Researchers have developed a new hydrogel made from natural and biodegradable materials that allows for applications in agriculture and medicine without the potential risks of synthetic hydrogels.
Hydrogels are polymers, compounds of repeated smaller molecules called monomers, which have the ability to absorb large amounts of liquid. They can commonly be found in diapers to retain water and accompanying flower bouquets to keep plants hydrated. Typical hydrogels, however, are made from synthetic materials, like polyacrylamide, that do not decompose.
In an international collaboration, Jerzy Kanicki, professor of electrical and computer engineering at U-M, and Agnieszka Pawlicka, professor of chemistry at University of São Paulo and formerly visiting scholar at U-M, created a biodegradable hydrogel with gellan gum, which is produced by bacteria. Their paper is featured in the Journal of Applied Polymer Science.
A primary use of synthetic hydrogels is to help grow crops in dry areas. The hydrogels can swell with water during rains and release the moisture into the soil during dry times, both watering plants and helping to control erosion. Fertilizer is also added to hydrogels, allowing for a slower release of nutrients into the soil.
The effects of placing synthetic hydrogels in soil are debated, especially as the polymer degrades. Polyacrylamide hydrogels can physically break down into acrylamide, a known neurotoxin to humans. While acrylamide itself can biodegrade, Cathy Seybold, a soil scientist with the United States Department of Agriculture, notes, “the major source of acrylamide that is released into the environment is from the use of polyacrylamide products, so the FDA regulates the residual monomer content of polyacrylamide used in food contact products.”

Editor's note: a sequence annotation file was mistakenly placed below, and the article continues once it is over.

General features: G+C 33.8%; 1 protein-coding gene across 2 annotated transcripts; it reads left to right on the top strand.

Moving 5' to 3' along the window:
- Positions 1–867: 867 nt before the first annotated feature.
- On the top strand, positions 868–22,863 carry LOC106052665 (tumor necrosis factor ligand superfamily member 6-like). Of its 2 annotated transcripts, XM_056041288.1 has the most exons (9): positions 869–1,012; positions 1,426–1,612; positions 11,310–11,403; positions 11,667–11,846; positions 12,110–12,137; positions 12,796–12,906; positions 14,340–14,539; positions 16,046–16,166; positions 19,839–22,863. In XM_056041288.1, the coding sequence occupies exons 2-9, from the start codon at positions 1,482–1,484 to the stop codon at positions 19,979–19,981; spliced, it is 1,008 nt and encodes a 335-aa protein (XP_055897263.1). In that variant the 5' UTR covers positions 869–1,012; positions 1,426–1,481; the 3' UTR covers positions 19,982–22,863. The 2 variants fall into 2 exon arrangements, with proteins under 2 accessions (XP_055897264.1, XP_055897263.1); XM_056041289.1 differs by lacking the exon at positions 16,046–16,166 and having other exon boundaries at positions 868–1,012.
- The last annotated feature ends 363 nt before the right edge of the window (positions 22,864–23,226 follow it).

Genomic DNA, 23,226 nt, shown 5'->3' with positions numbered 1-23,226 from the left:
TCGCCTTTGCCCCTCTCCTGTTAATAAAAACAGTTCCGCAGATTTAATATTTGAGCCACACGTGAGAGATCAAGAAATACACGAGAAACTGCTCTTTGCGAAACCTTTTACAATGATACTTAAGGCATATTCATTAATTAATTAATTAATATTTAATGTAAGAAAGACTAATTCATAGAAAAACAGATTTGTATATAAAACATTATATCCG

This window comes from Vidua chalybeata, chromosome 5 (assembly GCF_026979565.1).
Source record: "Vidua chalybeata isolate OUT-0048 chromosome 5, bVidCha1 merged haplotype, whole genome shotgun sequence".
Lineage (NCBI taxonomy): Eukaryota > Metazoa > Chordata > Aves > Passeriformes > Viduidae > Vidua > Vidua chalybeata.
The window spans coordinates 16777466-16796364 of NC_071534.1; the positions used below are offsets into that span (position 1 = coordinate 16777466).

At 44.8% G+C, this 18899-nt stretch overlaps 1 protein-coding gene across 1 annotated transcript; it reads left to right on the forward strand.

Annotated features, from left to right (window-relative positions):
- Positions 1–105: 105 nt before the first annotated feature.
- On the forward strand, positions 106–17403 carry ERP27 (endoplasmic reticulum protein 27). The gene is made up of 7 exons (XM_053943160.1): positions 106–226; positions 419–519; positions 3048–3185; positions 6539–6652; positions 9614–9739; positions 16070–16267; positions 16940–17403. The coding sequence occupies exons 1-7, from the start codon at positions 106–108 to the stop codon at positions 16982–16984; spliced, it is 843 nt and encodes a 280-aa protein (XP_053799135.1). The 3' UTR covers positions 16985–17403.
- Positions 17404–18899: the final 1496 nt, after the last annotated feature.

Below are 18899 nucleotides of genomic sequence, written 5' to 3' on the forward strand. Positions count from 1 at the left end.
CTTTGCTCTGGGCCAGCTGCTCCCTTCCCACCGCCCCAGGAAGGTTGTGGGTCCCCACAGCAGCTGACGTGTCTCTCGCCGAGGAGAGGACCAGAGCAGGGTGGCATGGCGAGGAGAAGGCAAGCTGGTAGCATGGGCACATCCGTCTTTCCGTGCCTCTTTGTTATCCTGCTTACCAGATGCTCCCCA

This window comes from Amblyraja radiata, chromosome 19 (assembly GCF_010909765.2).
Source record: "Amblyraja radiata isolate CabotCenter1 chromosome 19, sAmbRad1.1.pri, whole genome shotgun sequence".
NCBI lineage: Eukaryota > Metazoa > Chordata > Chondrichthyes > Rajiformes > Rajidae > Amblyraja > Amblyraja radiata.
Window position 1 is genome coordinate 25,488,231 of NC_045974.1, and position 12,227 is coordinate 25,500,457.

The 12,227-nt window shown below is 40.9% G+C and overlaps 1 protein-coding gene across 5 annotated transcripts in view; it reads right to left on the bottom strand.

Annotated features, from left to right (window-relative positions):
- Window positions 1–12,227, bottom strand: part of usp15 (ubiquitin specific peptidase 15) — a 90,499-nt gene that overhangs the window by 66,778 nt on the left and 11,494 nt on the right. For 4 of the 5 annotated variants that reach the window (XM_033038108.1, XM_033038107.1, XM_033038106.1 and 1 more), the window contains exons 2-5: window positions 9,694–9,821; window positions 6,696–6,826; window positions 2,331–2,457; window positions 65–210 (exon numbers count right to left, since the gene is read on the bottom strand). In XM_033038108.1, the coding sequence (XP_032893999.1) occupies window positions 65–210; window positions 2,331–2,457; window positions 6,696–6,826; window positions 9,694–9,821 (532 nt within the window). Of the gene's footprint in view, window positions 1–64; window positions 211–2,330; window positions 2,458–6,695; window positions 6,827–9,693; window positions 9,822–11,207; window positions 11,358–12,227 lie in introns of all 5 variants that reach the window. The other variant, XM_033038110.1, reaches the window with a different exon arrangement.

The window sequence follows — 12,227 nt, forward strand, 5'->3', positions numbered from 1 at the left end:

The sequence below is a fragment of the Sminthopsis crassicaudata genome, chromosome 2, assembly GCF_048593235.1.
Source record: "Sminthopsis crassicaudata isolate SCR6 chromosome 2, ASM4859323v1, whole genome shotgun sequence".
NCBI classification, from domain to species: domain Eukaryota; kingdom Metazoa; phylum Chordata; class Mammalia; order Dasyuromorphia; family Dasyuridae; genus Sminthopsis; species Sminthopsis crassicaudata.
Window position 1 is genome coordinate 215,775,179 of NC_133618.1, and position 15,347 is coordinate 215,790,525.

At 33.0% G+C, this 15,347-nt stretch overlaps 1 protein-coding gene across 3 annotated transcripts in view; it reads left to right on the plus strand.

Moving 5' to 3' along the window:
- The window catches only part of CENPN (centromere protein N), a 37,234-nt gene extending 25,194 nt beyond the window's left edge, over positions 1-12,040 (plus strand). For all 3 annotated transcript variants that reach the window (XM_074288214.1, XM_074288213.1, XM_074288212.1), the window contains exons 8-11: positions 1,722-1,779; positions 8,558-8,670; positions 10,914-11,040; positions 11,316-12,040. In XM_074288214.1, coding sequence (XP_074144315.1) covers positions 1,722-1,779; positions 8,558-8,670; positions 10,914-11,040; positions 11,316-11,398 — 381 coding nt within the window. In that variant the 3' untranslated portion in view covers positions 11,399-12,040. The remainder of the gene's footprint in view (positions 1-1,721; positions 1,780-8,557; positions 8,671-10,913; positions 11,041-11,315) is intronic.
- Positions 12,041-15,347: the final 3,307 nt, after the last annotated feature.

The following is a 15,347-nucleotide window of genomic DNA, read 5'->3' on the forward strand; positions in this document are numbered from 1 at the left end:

Kanicki and Pawlicka’s biodegradable hydrogel, however, breaks down into sugars, carbon, and carbon dioxide.
Kanicki and Pawlicka also experimented with adding fertilizer to their hydrogels. Just like synthetic hydrogels, the fertilized biodegradable hydrogel was placed in soil, and after watering, slowly diffused the fertilizer. This resulted in a noticeable difference in germination of sample lettuces seeds.
“We have the same advantages as synthetic hydrogels: it allows for an economic use of fertilizer and water,” says Pawlicka. “Except, our natural hydrogel biodegrades.”
“This was just the beginning, but the end idea is to combine this with an array of sensing devices,” says Kanicki. “You could adjust the hydrogel based on the location, the amount of precipitation, and how fast the plants are growing. It’s intelligent monitoring of agriculture.”
“You could adjust the hydrogel based on the location, the amount of precipitation, and how fast the plants are growing. It’s intelligent monitoring of agriculture.”Jerzy Kanicki
Kanicki also dreams of utilizing the hydrogels in medicine. “We could use it to absorb and analyze the ions within sweat for signs of stress,” he says.
“This hydrogels’ molecules are human-body friendly, and much better than many others,” Pawlicka adds. “This makes it a great choice to deliver medication over time, like it delivers fertilizer to plants over time.”
Researchers include Rodrigo Sabadini, a post-doctorate researcher at the Instituto de Quimica de Sao Carlos, University of São Paulo (Brazil), and professor Maria Manuela Silva, University of Minho (Portugal). The team is seeking to commercialize the agricultural applications in Brazil.